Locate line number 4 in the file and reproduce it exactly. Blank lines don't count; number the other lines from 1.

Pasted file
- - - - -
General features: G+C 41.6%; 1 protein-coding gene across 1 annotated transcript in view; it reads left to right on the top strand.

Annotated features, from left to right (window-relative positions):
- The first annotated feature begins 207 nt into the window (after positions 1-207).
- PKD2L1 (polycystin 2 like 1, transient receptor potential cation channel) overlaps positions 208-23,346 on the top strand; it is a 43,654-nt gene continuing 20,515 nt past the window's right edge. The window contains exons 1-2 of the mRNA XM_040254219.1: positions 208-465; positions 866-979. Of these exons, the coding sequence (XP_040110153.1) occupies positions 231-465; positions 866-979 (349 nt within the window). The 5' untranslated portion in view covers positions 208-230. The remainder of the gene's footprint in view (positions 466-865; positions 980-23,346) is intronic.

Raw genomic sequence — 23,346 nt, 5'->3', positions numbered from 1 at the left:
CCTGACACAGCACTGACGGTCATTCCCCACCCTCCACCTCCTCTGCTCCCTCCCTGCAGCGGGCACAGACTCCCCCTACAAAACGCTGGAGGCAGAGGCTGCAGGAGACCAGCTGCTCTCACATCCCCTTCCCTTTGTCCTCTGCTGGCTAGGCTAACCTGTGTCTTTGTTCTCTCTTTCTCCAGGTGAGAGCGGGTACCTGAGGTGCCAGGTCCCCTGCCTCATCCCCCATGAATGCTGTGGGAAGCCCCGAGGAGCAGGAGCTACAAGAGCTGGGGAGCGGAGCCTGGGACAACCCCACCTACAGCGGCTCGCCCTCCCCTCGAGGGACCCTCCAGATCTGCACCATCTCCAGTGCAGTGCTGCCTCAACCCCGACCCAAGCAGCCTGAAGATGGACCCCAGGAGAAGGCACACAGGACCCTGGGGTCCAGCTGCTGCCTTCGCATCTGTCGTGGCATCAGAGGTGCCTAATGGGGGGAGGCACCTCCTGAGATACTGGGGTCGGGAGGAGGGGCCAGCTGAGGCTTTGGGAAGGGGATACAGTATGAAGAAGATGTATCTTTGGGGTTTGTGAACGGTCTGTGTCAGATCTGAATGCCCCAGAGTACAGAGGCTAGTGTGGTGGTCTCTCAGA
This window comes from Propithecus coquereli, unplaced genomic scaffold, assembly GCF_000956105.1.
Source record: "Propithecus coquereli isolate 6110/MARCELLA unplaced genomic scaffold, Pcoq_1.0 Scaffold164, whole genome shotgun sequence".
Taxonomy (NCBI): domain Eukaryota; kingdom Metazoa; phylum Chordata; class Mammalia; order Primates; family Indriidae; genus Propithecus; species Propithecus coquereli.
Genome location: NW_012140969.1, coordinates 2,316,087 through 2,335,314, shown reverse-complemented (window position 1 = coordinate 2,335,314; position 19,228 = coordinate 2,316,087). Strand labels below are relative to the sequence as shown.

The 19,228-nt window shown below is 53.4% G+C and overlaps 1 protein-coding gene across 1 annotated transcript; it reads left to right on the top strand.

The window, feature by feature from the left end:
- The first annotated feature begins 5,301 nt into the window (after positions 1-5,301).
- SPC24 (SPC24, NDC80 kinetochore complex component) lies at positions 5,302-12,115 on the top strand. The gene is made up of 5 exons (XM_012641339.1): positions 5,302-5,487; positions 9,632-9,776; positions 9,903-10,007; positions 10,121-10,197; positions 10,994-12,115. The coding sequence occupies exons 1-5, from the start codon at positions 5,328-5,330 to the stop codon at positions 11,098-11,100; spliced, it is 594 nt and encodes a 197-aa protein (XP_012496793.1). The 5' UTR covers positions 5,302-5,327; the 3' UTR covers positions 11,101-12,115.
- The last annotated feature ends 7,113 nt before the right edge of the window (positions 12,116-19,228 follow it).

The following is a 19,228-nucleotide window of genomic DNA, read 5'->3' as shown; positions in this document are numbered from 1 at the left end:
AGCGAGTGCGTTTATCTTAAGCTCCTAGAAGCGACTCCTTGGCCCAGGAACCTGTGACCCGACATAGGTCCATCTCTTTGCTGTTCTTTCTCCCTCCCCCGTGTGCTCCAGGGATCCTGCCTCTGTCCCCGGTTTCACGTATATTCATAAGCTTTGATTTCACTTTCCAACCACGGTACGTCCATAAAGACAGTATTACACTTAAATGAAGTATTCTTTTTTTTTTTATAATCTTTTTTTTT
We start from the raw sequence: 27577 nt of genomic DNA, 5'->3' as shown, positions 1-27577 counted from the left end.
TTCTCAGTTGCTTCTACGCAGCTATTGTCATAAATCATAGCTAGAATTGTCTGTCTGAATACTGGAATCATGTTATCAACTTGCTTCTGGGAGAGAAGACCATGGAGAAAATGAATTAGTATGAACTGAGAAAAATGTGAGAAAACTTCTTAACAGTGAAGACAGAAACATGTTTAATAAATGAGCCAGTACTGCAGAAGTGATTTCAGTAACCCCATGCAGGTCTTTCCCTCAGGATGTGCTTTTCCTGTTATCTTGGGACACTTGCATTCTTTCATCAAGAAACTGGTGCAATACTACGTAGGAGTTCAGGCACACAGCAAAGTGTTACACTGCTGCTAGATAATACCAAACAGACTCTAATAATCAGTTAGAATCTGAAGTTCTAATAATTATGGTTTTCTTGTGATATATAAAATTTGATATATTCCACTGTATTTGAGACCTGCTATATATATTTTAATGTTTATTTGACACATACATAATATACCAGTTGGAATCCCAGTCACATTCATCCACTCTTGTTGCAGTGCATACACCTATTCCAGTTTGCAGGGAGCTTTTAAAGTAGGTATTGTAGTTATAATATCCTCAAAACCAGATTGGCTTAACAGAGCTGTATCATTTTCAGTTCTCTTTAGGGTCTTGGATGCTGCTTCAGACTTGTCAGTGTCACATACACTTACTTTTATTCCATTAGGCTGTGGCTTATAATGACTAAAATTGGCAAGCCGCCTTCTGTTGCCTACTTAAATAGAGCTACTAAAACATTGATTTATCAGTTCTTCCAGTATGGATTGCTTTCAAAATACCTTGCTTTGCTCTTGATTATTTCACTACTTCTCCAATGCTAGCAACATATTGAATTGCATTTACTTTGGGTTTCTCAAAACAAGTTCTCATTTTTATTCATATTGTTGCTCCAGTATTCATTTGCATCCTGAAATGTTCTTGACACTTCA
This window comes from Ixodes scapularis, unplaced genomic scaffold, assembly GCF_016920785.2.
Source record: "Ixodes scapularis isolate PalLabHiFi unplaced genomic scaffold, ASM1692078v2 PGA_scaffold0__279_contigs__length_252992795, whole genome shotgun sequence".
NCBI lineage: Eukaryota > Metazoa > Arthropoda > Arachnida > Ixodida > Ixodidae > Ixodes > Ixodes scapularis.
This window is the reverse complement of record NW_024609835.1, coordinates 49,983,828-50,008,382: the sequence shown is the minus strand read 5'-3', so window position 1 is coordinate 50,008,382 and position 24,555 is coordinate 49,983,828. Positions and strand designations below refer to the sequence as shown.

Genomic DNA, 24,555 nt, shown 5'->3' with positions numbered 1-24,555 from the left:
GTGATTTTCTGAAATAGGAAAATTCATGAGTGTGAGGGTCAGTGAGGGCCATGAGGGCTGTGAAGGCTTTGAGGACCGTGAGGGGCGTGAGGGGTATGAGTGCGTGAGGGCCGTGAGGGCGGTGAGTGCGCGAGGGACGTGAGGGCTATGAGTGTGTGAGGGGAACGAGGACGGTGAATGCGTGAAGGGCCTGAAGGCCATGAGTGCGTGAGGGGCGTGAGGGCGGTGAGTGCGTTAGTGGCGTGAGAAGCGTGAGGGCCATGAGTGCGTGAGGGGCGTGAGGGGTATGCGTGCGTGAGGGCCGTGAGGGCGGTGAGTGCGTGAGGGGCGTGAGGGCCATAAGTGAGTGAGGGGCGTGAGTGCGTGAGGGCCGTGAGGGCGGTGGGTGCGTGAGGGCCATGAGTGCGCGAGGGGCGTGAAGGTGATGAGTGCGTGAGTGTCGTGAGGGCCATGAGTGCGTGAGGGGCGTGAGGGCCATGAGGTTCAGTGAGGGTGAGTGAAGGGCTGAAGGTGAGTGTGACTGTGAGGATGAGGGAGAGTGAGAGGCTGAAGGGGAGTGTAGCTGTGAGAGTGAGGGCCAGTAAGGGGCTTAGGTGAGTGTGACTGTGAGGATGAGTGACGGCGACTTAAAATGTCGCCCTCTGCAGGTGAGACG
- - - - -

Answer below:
- PKD2L1 (polycystin 2 like 1, transient receptor potential cation channel) overlaps positions 208-23,346 on the top strand; it is a 43,654-nt gene continuing 20,515 nt past the window's right edge. The window contains exons 1-2 of the mRNA XM_040254219.1: positions 208-465; positions 866-979. Of these exons, the coding sequence (XP_040110153.1) occupies positions 231-465; positions 866-979 (349 nt within the window). The 5' untranslated portion in view covers positions 208-230. The remainder of the gene's footprint in view (positions 466-865; positions 980-23,346) is intronic.